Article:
French Quarter#2 in Best Things To Do in New Orleans
- 4.5Food Scene
If you want to experience New Orleans properly, it's best to begin your tour here. Recent visitors said the neighborhood is lively, with lots to do and see and offers a one-of-a-kind experience. The neighborhood, also known as Vieux Carré, is the heart and soul of this city, and it's also a National Historic Landmark. As the site of the original New Orleans colony (established by the French in 1718), the French Quarter has held on to its heritage, complete with street names that are still listed in French. Wander the narrow cobblestone streets to find such attractions as Jackson Square, Faulkner House Books and the Cabildo. While you're strolling, pay attention to the neighborhood's architecture: balconies are designed with baroque ironwork and hanging plants, while leafy courtyards are filled with bubbling fountains. The scene is definitely charming, but it can also be expensive if you choose to stay at any of the French Quarter's hotels.
Undoubtedly, the French Quarter's main draw is Bourbon Street – New Orleans' infamous party hub. You'll find this street laden with performers and fortune tellers as well as rowdy bars. Although a trip to New Orleans isn't really complete without strolling down Bourbon Street, keep in mind that rowdy evenings on Bourbon are best appreciated by adult travelers. If you're tempted to hang your hat on Bourbon Street, don't. While it's fun to be at the center of the action, there's really no escaping the late-night noise.
If you prefer a tamer French Quarter experience, opt for a day tour. You can tour the neighborhood several different ways: Mule-drawn carriage tours line up daily on Decatur Street in front of Jackson Square taking groups of four through the crowded district. Or, rely on your own two feet with one of the city's top walking tours. Several of the city's top ghost tours also make stops throughout the French Quarter. You can also take in the area from a completely different perspective – on the water via a Steamboat Natchez Cruise. Several streetcar and bus lines service the neighborhood, including the Canal, Riverfront and Loyola lines, and bus route Nos. 5 and 55.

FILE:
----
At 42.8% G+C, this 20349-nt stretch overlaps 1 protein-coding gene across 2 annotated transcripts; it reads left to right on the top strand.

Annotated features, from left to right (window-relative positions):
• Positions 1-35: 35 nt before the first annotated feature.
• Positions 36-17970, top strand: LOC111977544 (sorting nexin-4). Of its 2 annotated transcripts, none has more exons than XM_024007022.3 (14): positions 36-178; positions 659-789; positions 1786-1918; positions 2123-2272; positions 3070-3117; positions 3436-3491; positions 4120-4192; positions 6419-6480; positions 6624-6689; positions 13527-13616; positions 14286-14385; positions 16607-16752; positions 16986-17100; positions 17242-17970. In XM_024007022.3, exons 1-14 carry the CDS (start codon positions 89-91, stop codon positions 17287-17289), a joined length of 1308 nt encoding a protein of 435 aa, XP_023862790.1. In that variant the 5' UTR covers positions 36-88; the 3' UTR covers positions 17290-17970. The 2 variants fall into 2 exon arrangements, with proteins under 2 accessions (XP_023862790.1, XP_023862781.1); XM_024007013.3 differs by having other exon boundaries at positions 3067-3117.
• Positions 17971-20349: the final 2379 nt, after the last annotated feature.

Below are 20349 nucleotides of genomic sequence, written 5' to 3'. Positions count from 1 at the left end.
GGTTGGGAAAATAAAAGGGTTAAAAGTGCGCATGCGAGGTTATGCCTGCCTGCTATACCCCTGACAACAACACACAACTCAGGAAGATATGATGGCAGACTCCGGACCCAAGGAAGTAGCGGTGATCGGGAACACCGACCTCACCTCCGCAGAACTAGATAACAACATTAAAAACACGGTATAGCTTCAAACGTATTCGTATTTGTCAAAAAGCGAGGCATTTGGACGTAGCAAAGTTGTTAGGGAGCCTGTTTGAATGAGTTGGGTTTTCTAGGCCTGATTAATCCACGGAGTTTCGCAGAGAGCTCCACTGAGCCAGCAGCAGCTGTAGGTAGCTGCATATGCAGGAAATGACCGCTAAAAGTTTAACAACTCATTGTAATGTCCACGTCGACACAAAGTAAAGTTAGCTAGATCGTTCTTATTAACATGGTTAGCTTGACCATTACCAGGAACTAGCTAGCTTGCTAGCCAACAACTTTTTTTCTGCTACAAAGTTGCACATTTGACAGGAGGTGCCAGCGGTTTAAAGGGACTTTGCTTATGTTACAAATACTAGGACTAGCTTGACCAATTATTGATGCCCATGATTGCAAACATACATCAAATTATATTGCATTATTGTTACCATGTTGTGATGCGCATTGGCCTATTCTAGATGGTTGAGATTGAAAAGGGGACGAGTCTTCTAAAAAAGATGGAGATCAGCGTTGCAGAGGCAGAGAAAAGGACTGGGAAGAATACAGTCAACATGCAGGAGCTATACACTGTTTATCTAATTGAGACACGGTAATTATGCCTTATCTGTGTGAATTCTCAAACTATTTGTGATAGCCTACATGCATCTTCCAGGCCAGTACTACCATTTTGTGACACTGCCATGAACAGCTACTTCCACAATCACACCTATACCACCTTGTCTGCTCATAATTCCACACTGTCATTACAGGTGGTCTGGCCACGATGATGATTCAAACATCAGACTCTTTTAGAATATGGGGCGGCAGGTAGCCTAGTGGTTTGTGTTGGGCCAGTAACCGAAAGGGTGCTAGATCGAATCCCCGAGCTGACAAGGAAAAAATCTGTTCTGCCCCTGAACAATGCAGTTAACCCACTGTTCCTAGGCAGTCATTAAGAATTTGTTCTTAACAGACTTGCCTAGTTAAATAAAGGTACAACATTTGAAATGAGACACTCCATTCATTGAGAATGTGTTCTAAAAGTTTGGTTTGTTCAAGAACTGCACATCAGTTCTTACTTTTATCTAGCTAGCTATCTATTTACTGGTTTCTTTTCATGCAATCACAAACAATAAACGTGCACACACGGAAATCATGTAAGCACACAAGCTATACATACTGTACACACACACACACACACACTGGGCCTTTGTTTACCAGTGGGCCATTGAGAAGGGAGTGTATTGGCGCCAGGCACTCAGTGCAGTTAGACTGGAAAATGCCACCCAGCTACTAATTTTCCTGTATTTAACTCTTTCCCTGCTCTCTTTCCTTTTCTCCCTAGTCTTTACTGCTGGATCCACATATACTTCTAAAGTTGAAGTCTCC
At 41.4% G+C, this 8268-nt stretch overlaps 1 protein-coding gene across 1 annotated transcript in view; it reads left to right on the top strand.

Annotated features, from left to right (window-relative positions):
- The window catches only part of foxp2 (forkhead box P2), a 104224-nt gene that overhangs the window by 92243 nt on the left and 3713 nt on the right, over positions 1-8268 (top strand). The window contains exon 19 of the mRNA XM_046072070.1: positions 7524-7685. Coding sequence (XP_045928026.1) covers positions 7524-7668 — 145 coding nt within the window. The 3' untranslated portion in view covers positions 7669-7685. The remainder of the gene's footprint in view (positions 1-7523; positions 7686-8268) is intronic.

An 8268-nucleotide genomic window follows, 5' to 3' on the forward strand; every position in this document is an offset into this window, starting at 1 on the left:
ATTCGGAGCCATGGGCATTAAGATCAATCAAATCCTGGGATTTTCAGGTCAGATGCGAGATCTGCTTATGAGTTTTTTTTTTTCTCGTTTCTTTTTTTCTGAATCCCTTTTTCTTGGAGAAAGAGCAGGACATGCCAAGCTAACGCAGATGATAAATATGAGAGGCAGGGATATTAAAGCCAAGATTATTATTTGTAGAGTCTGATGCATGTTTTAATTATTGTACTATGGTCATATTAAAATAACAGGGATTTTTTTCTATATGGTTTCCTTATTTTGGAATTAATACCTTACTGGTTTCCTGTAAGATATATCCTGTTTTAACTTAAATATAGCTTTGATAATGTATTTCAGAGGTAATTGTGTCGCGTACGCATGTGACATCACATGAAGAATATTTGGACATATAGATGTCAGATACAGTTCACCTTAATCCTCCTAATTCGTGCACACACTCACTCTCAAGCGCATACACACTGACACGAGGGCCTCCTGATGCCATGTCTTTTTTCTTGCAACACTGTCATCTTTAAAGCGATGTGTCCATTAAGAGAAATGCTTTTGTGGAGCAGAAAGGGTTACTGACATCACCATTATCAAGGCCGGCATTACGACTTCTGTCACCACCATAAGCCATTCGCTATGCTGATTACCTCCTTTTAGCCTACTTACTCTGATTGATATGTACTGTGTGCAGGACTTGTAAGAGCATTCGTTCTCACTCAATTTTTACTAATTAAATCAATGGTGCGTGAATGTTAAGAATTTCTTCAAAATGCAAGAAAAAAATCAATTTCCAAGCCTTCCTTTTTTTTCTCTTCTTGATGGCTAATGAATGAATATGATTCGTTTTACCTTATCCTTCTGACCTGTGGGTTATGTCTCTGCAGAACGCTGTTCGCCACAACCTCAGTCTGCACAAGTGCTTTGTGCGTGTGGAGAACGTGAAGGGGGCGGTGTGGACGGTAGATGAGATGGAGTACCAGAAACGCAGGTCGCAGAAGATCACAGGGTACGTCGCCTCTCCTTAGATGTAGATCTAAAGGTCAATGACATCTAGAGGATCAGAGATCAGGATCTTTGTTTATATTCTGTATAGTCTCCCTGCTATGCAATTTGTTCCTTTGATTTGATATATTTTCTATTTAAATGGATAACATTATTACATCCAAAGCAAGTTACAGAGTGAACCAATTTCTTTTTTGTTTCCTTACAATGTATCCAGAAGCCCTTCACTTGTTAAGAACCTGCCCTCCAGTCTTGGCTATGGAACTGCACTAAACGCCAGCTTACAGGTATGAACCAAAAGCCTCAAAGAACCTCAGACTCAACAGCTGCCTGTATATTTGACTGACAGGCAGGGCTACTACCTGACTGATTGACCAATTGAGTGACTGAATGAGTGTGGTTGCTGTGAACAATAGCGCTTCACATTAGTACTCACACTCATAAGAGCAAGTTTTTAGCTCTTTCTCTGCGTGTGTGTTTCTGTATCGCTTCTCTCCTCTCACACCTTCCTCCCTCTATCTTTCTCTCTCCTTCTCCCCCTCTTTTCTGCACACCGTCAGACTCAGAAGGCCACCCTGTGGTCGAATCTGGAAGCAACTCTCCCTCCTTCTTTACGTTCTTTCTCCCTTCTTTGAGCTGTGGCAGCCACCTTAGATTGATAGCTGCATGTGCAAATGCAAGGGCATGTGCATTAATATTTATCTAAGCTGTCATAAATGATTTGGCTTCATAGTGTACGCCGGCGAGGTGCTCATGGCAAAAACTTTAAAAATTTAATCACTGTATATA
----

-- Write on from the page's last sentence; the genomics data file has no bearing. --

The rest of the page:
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#1 Frenchmen Street
If you want an authentic New Orleans experience more removed from the touristy areas of Bourbon Street and the French Quarter, head to the lively Frenchmen Street. A popular spot for locals, Frenchmen Street is a four-block stretch of live music, bars, restaurants, night clubs and art galleries. Here, not only will you find fewer crowds (albeit not by much), but you'll also encounter cheaper eats and drinks, and better music – it's kind of like Bourbon Street's hipper, trendier cousin. If you don't consider yourself a night owl, the Palace Market (open daily 7 p.m. to 1 a.m.) is a shopping haven where locals sell homemade art and jewelry.
Recent visitors agreed that a trip to New Orleans isn't complete without stopping by Frenchmen Street. Some even suggest skipping the more crowded and touristy Bourbon Street and instead meandering along Frenchmen Street where you'll find live music, specifically jazz, and great bars. Travelers and locals alike love The Spotted Cat, Three Muses and d.b.a thanks to their extensive beverage selections, fun atmospheres and, of course, talented musicians. "Frenchmen Street is what Bourbon Street used to be ... it's about four blocks of more laid-back, old-style jazz clubs. Nothing fancy to them, very local with great music. A much more laid-back area to stroll from bar to bar and listen to music," said Isabelle Van Bockel, a concierge at the JW Marriott New Orleans for 10 years.
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